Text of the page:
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Simulated Consciousness » Artificial Conscious » Testing

Unless artificial consciousness can be proven formally, judgments of the success of any implementation will depend on observation.

The Turing test is a proposal for identifying machine intelligence as determined by a machine's ability to interact with a person. In the Turing test one has to guess whether the entity one is interacting with is a machine or a human. An artificially conscious entity could only pass an equivalent test when it had itself passed beyond the imaginations of observers and entered into a meaningful relationship with them, and perhaps with fellow instances of itself.

A cat or dog would not be able to pass this test. It is highly likely that consciousness is not an exclusive property of humans. It is likely that a machine could be conscious and not be able to pass the Turing test. As mentioned above, the Chinese room argument attempts to debunk the validity of the Turing Test by showing that a machine can pass the test and yet not be conscious.

Since there is an enormous range of human behaviours, all of which are deemed to be conscious, it is difficult to lay down all the criteria by which to determine whether a machine manifests consciousness.

Indeed, for those who argue for indirect perception no test of behaviour can prove or disprove the existence of consciousness because a conscious entity can have dreams and other features of an inner life. This point is made forcibly by those who stress the subjective nature of conscious experience such as Thomas Nagel who, in his essay, What is it like to be a bat?, argues that subjective experience cannot be reduced, because it cannot be objectively observed, but subjective experience is not in contradiction with physicalism.

Although objective criteria are being proposed as prerequisites for testing the consciousness of a machine, the failure of any particular test would not disprove consciousness. Ultimately it will only be possible to assess whether a machine is conscious when a universally accepted understanding of consciousness is available.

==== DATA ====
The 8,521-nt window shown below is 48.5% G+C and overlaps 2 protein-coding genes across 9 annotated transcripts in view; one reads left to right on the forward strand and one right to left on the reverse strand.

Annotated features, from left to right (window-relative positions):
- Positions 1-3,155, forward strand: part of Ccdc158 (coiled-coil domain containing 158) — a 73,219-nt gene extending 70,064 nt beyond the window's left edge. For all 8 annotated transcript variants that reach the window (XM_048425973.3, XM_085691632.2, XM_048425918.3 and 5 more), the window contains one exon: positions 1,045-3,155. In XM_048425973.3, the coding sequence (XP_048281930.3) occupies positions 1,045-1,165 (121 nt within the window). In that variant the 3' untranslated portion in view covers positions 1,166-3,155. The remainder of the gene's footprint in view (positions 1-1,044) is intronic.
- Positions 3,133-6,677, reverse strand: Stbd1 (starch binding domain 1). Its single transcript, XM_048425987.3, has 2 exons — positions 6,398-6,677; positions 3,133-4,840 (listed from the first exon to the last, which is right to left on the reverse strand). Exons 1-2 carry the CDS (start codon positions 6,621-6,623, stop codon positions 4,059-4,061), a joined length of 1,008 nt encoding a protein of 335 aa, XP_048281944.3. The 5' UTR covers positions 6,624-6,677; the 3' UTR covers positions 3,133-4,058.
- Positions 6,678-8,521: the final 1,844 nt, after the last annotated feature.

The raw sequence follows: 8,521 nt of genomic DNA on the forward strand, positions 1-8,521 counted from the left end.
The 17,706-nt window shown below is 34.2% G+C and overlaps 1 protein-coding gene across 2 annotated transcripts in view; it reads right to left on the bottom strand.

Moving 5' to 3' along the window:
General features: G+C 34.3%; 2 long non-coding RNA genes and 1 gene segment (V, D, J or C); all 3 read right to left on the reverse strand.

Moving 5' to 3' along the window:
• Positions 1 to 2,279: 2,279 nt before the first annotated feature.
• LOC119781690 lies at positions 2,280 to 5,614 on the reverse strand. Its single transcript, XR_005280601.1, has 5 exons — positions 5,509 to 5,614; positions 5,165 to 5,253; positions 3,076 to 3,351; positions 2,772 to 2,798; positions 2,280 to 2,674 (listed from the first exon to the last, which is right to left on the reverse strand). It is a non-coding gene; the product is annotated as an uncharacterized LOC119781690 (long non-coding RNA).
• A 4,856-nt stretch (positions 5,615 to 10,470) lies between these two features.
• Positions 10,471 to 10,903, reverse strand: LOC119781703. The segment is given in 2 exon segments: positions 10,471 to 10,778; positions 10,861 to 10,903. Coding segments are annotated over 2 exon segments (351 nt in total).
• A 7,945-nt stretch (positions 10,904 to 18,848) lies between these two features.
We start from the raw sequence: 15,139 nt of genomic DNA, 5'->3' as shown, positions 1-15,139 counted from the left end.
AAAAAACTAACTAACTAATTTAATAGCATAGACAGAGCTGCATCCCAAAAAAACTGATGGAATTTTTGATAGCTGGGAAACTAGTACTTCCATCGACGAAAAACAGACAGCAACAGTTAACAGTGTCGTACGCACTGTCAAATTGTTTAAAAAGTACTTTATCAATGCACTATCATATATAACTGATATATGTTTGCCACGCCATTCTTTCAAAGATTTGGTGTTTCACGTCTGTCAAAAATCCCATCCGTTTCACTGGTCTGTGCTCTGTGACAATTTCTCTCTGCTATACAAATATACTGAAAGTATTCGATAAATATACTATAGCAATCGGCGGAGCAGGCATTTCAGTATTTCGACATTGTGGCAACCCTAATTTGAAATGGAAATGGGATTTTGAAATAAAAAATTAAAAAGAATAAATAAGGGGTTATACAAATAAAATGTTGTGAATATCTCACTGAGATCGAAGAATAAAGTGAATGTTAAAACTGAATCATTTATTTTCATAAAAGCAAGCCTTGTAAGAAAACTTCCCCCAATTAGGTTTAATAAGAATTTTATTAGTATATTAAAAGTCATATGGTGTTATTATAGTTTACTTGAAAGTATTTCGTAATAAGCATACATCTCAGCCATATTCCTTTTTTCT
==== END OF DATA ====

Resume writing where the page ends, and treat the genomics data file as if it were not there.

Another test of AC, in the opinion of some, should include a demonstration that machine can learn the ability to filter out certain stimuli in its environment, to focus on certain stimuli, and to show attention toward its environment in general. The mechanisms that govern how human attention is driven are not yet fully understood by scientists. This absence of knowledge could be exploited by engineers of AC; since we don't understand attentiveness in humans, we do not have specific and known criteria to measure it in machines. Since unconsciousness in humans equates to total inattentiveness, an AC should have outputs that indicate where its attention is focused at any one time, at least during the aforementioned test. By Antonio Chella from University of Palermo. "The mapping between the conceptual and the linguistic areas gives the interpretation of linguistic symbols in terms of conceptual structures. It is achieved through a focus of attention mechanism implemented by means of suitable recurrent neural networks with internal states. A sequential attentive mechanism is hypothesized that suitably scans the conceptual representation and, according to the hypotheses generated on the basis of previous knowledge, it predicts and detects the interesting events occurring in the scene. Hence, starting from the incoming information, such a mechanism generates expectations and it makes contexts in which hypotheses may be verified and, if necessary, adjusted."

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